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Electronic Front Curtain Shutter and fast legacy lenses with high shutter speed..should be OFF?

Discussion in 'Adapted Lenses' started by shaolin95, Oct 12, 2014.

  1. shaolin95

    shaolin95 TalkEmount Top Veteran

    942
    Jul 3, 2013
    So I was just reading about this today and it seems that if I am going to be using large apertures with high speeds, turning it off for legacy lenses is the right option.
    On my quick tests at home, it seems to reduce the "glowy" effect with my 50mm 1.4 for example so it seems to indeed be wise to turn it off but I would love for other users to test and confirm if they see the same thing.
    Regards
     
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  2. michelb

    michelb TalkEmount Regular

    196
    Oct 27, 2013
    Greater Montreal area in Quebec, Canada
    Michel Brien
    Is your adapter closing down the aperture automatically ?

    Looking at Gary Friedman's books on NEX-7 and A7/A7r ( only applies to A7 since A7r does not have EFCS ) and SLT A-77

    His explanations are:
    1) With legacy lenses ( i guess he means those with automatic aperture controls) is that since these were designed for classic SLR's, the time saved by the system using EFCS is the time the lens needs to stop-down to the specified aperture is normally used by the mirror moving up and first curtain shutter closing. If this is the case, the lens does not have the time to stop down completely before the front curtain starts opening therefore giving uneven exposure. So in theory, on a bright day with EFCS on and require a fast shutter speed and small aperture, the lens does not close before the exposure giving occasional overexposed pic.
    1) He also mentions that when using flash in HSS, the same phenomenon happens and you can also get uneven exposure or banding.

    In the A7/A7r guide:
    When you shoot at high shutter speeds with a large diameter lens attached, the ghosting of a blurred area
    may occur, depending on the subject or shooting conditions. In such cases, set this function to [Off].
    When a lens made by another manufacturer (including a Minolta/Konica-Minolta lens) is used, set this item to
    [Off]. If you set this function to [On], the correct exposure will not be set or the image brightness will be
    uneven.

    So both explanations seem to point to the time lag the aperture has to close. This would be useless with legacy lenses used manually ( aperture closed before light measuring therefore no lag to close the aperture since it is already closed to the taking F-stop )

    I had read somewhere else issues about angle of light entering the camera that was influenced by older lens designs mainly wide angle lenses and this would affect corner sharpness.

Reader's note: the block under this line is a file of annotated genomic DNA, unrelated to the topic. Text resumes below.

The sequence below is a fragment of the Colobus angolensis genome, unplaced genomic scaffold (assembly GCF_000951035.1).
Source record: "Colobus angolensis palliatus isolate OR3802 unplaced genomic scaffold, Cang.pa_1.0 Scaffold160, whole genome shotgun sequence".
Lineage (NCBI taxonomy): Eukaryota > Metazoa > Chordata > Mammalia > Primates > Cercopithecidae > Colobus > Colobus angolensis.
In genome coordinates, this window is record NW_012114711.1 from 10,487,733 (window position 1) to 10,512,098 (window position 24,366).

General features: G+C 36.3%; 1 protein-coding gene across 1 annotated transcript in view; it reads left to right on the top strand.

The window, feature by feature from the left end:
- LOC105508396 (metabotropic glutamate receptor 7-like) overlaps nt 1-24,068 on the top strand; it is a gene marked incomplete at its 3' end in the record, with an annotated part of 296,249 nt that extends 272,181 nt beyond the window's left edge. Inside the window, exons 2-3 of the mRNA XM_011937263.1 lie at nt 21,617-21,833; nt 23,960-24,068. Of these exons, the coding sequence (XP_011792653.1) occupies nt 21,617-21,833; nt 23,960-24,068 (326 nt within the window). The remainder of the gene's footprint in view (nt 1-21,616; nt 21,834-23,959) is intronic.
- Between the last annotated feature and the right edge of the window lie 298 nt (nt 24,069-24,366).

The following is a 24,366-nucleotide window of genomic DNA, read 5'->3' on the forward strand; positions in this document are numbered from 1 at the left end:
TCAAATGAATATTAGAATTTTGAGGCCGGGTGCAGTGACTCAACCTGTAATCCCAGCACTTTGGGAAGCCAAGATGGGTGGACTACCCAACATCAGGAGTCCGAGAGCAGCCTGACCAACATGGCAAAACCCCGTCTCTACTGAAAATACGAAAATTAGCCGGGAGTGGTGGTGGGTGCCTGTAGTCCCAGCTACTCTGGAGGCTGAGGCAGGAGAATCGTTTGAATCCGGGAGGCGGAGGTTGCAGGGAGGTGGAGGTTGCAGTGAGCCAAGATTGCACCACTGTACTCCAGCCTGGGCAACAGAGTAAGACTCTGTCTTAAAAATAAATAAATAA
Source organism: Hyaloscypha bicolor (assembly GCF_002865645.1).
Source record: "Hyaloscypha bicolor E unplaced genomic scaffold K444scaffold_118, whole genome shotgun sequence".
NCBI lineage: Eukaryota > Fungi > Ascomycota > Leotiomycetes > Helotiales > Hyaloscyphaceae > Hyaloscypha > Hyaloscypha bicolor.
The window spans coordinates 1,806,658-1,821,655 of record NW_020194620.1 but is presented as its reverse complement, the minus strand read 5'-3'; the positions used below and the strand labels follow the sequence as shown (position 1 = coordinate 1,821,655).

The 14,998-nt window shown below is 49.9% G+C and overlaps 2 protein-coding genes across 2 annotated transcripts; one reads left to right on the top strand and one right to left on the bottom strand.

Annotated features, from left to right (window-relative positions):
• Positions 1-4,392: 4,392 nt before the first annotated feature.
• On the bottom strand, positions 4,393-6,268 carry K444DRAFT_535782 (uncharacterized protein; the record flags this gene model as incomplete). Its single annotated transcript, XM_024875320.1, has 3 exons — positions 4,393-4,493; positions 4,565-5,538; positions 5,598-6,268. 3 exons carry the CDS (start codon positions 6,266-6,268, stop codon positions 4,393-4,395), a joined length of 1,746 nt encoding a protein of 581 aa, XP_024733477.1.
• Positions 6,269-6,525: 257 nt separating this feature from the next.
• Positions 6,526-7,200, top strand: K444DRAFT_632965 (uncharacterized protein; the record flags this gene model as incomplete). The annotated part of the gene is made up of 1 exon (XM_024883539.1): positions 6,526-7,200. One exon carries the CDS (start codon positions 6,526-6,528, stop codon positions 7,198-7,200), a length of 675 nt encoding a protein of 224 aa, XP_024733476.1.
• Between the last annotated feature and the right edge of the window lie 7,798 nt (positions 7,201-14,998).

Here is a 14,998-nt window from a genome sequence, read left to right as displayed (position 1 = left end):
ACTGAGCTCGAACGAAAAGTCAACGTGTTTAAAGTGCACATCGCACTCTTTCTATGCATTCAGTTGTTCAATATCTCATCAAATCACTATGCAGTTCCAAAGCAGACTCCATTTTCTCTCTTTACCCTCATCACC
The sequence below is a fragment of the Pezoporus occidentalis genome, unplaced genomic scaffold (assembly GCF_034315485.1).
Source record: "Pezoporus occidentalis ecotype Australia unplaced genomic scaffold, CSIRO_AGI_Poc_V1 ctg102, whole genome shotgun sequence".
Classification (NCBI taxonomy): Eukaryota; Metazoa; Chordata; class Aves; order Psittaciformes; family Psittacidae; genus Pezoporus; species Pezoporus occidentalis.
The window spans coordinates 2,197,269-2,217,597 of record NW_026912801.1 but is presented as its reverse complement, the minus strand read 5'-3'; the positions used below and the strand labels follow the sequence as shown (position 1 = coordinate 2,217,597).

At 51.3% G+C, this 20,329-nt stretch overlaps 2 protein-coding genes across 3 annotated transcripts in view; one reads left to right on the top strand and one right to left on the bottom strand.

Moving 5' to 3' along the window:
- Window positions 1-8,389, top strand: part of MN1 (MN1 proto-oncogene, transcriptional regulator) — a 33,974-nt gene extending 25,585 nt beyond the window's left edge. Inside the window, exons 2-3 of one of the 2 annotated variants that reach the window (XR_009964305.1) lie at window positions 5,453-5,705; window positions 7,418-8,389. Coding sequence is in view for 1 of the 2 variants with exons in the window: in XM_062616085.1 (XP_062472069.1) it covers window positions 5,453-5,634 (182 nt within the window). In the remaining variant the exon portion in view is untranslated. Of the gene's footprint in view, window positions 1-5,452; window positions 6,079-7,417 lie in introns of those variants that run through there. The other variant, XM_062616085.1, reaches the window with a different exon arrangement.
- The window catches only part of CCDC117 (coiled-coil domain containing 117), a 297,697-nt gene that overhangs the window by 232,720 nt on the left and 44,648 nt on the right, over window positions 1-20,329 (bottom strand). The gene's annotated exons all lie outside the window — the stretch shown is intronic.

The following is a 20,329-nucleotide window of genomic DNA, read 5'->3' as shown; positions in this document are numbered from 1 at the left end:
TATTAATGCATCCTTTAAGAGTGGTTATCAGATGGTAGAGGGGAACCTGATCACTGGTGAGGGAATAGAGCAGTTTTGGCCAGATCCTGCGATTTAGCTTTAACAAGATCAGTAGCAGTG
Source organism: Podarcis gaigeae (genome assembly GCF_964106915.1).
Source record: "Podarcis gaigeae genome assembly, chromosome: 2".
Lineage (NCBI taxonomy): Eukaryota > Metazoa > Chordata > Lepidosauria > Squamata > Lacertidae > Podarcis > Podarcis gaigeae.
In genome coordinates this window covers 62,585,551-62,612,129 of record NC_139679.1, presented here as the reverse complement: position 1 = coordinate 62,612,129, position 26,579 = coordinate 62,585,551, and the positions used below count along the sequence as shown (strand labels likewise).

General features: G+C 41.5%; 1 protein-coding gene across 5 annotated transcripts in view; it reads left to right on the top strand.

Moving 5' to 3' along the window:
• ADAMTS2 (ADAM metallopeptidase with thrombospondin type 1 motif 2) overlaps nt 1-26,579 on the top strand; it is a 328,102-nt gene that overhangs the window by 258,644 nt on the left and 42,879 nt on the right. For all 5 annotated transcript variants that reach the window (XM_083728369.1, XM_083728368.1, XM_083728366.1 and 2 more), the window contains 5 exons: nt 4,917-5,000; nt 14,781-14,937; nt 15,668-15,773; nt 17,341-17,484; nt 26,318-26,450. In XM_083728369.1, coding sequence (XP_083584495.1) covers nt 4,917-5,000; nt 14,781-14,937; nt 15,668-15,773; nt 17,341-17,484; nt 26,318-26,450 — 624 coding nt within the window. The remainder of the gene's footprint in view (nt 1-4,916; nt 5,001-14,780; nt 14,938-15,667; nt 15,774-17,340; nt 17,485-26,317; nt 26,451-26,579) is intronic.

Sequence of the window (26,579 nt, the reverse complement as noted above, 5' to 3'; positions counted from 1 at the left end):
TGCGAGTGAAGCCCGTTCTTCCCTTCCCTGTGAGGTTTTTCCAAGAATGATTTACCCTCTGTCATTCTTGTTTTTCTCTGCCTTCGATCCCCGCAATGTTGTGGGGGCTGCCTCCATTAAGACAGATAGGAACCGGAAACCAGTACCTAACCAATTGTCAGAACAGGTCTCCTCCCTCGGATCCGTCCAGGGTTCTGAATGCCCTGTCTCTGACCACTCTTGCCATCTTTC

I also heard of some TTL flash incompatibilities unless this is set to OFF ( Minolta MFC-1000 with ring or twin light )
     
  3. jai

    jai TalkEmount Top Veteran

    589
    Feb 4, 2013
    I hadn't heard about this, would be curious as to why?

    The only downside I had heard about with electronic shutters was rolling shutter effects, but that only applies when something is moving through a frame and shutter speed is low?
     
  4. Jefenator

    Jefenator TalkEmount Top Veteran

    876
    Nov 23, 2012
    Oregon, USA
    Jeff
    I've seen samples of banding, where the electronic processing for the virtual front curtain doesn't quite match the physical rear curtain. But that was only at or near the maximum shutter speed. (This was back with the NEX-7 - not even sure if it happens at all with the latest cameras.)

    I seldom if ever use those highest of shutter settings, so I go ahead and leave EFC on. (I enjoy the benefits - quicker response and less noise & vibration - a lot!)

    Disabling EFC might be a good idea if you plan on using the highest of shutter speeds.
     
  5. NkedFatWhiteGuy

    NkedFatWhiteGuy TalkEmount Veteran

    200
    Oct 28, 2013
    Portland, Oregon
    I am curious about this. With E-Mount bodies, you either need to use an adapter for A - Mount lenses (the LA-EAx series), a "dumb" adapter that requires the lens to be manually stopped down for metering as well as for composure and actual capture, or one of those fancy adapters that allows electronic coupling for other manufacturer lens (some of the Metabones I think do this).

    Since the "dumb" adapter does nothing to control the lens at all, I would not expect there to be an issue. With the Sony LA-EAx adapters, there is an SLT mirror and electronics that should control everything as is the lens were mounted to a Sony DSLR. With the fancy - schmancy electronically coupled adapters, well, I don't have any idea what is going on with those... is that where this problem might exist? When someone is attaching a Canon AF lens via a Metabones adapter which provides aperture and AF control?

    Sorry, just trying to understand what is happening a bit...
     
  6. chrid

    chrid Super Noob

    807
    May 5, 2014
    australia
    Chris
    Yeah I don't know of any adapter that stop the lens down when shooting, thought you just pre-set the aperture and fired away.